Dropping octave's native image format

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Dropping octave's native image format

Carnë Draug
Hi

one thing that I never knew about was Octave's native image format.
Basically, this "image format" is any file that can be read with
load() and contains 1 or 2 variables, depending if it's an indexed
image. If it's an indexed image, the two variables must be named "X"
and "map" (the indexed image, and the colormap) otherwise it must have
a variable named "img".

This is what I figured by reading the source of imread. As far as can
see, this format is completely undocumented, and we don't even have a
function to write into it. Should we remove this? I'm guessing that
even if we removed it, no one would notice (except for when calling
image() without arguments since it loads default.img, the only example
I have of an image in this format).

Carnë
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Re: Dropping octave's native image format

Søren Hauberg
On Jul 13, 2013, at 3:24 AM, Carnë Draug <[hidden email]> wrote:
> This is what I figured by reading the source of imread. As far as can
> see, this format is completely undocumented, and we don't even have a
> function to write into it. Should we remove this? I'm guessing that
> even if we removed it, no one would notice (except for when calling
> image() without arguments since it loads default.img, the only example
> I have of an image in this format).

This is from back before Octave had 'imread' and 'imwrite'. Then we had the functions 'loadimage' and 'saveimage' .

Is there any maintenance burden in supporting this old format? I guess it is quite unused, but if it doesn't hurt to keep supporting it, then I don't see a reason to remove it. If it makes it harder to evolve the code to support this, then I think it's fine to drop it.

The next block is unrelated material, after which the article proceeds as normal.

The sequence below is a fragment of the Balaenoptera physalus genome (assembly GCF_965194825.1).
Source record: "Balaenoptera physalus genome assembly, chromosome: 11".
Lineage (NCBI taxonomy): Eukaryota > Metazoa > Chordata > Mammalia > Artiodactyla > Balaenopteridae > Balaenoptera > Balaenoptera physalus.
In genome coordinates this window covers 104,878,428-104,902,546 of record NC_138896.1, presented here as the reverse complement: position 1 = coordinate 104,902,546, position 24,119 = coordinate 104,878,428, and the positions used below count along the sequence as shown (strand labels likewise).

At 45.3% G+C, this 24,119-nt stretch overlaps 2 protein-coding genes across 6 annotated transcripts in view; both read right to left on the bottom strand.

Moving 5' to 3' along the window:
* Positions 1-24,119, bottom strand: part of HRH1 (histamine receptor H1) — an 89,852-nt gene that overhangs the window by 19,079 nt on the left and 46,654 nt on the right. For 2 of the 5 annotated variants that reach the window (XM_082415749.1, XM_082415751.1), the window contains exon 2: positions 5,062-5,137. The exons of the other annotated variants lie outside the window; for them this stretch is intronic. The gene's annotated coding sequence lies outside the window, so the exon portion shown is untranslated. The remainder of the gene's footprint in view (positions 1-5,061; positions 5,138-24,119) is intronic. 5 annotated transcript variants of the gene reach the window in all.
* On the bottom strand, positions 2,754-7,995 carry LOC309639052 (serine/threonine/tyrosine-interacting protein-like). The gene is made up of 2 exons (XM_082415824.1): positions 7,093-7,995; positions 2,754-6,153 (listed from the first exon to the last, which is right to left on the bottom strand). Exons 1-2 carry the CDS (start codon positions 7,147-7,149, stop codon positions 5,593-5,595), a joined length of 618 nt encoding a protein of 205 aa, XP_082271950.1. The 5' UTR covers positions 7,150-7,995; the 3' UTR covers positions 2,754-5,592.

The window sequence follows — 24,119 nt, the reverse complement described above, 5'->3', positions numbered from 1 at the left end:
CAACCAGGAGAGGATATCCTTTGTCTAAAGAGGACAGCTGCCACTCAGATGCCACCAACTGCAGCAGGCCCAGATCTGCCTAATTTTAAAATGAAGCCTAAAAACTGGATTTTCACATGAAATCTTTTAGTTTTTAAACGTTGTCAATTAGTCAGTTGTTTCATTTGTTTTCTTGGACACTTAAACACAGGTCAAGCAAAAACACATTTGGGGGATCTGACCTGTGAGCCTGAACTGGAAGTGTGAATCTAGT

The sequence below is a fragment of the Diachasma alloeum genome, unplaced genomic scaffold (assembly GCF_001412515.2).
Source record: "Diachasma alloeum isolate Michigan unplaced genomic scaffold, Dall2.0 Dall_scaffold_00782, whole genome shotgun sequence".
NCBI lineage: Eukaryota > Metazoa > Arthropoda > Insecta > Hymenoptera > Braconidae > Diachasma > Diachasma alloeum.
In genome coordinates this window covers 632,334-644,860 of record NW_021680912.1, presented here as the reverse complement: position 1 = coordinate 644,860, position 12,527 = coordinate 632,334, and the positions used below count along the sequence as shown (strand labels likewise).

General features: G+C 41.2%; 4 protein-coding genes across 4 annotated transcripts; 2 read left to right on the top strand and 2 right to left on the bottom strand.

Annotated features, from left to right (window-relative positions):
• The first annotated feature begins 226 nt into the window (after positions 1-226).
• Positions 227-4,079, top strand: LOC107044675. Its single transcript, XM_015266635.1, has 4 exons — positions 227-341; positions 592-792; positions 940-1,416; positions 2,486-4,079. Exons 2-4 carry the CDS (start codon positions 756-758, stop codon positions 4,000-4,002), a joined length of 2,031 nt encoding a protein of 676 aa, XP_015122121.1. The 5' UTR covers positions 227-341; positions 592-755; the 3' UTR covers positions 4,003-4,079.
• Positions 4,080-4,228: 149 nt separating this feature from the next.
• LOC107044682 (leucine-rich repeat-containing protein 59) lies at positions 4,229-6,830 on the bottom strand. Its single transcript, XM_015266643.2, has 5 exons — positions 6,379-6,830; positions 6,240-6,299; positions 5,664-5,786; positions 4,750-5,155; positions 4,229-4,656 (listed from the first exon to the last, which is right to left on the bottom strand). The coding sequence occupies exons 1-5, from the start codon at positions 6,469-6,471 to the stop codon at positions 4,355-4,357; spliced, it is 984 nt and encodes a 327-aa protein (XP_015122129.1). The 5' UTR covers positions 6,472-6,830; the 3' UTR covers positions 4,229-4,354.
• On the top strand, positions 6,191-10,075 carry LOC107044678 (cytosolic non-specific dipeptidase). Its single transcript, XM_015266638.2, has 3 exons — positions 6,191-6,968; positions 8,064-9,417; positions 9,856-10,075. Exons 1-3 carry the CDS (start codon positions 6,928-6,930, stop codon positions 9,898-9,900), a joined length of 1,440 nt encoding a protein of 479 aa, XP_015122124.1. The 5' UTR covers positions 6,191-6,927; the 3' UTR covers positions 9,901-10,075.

Søren
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Re: Dropping octave's native image format

Rik-4
In reply to this post by Carnë Draug
On 07/13/2013 09:04 AM, [hidden email] wrote:

> Message: 2
> Date: Sat, 13 Jul 2013 11:11:46 +0200
> From: S?ren Hauberg <[hidden email]>
> To: Carn? Draug <[hidden email]>
> Cc: [hidden email]
> Subject: Re: Dropping octave's native image format
> Message-ID: <[hidden email]>
> Content-Type: text/plain; charset=iso-8859-1
>
> On Jul 13, 2013, at 3:24 AM, Carn? Draug <[hidden email]> wrote:
>> > This is what I figured by reading the source of imread. As far as can
>> > see, this format is completely undocumented, and we don't even have a
>> > function to write into it. Should we remove this? I'm guessing that
>> > even if we removed it, no one would notice (except for when calling
>> > image() without arguments since it loads default.img, the only example
>> > I have of an image in this format).
> This is from back before Octave had 'imread' and 'imwrite'. Then we had the functions 'loadimage' and 'saveimage' .
>
> Is there any maintenance burden in supporting this old format? I guess it is quite unused, but if it doesn't hurt to keep supporting it, then I don't see a reason to remove it. If it makes it harder to evolve the code to support this, then I think it's fine to drop it.